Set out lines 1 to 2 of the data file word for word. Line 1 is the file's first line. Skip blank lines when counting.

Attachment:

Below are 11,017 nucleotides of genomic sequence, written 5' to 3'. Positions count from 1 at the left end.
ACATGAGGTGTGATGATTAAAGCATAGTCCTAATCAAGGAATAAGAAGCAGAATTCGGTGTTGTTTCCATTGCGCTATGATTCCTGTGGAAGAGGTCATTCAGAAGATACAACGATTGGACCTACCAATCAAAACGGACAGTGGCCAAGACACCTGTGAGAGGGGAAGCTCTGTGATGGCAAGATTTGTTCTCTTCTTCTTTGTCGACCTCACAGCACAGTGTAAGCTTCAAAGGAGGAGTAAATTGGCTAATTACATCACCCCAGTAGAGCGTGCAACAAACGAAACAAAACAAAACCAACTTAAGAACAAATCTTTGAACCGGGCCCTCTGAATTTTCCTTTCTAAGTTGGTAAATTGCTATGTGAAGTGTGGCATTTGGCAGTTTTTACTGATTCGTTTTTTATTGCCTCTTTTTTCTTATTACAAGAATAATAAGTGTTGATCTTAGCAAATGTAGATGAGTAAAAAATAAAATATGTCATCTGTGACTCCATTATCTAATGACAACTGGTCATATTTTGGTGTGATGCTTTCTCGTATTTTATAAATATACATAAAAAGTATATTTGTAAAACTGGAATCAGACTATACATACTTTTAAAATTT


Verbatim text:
Below are 11,017 nucleotides of genomic sequence, written 5' to 3'. Positions count from 1 at the left end.
ACATGAGGTGTGATGATTAAAGCATAGTCCTAATCAAGGAATAAGAAGCAGAATTCGGTGTTGTTTCCATTGCGCTATGATTCCTGTGGAAGAGGTCATTCAGAAGATACAACGATTGGACCTACCAATCAAAACGGACAGTGGCCAAGACACCTGTGAGAGGGGAAGCTCTGTGATGGCAAGATTTGTTCTCTTCTTCTTTGTCGACCTCACAGCACAGTGTAAGCTTCAAAGGAGGAGTAAATTGGCTAATTACATCACCCCAGTAGAGCGTGCAACAAACGAAACAAAACAAAACCAACTTAAGAACAAATCTTTGAACCGGGCCCTCTGAATTTTCCTTTCTAAGTTGGTAAATTGCTATGTGAAGTGTGGCATTTGGCAGTTTTTACTGATTCGTTTTTTATTGCCTCTTTTTTCTTATTACAAGAATAATAAGTGTTGATCTTAGCAAATGTAGATGAGTAAAAAATAAAATATGTCATCTGTGACTCCATTATCTAATGACAACTGGTCATATTTTGGTGTGATGCTTTCTCGTATTTTATAAATATACATAAAAAGTATATTTGTAAAACTGGAATCAGACTATACATACTTTTAAAATTT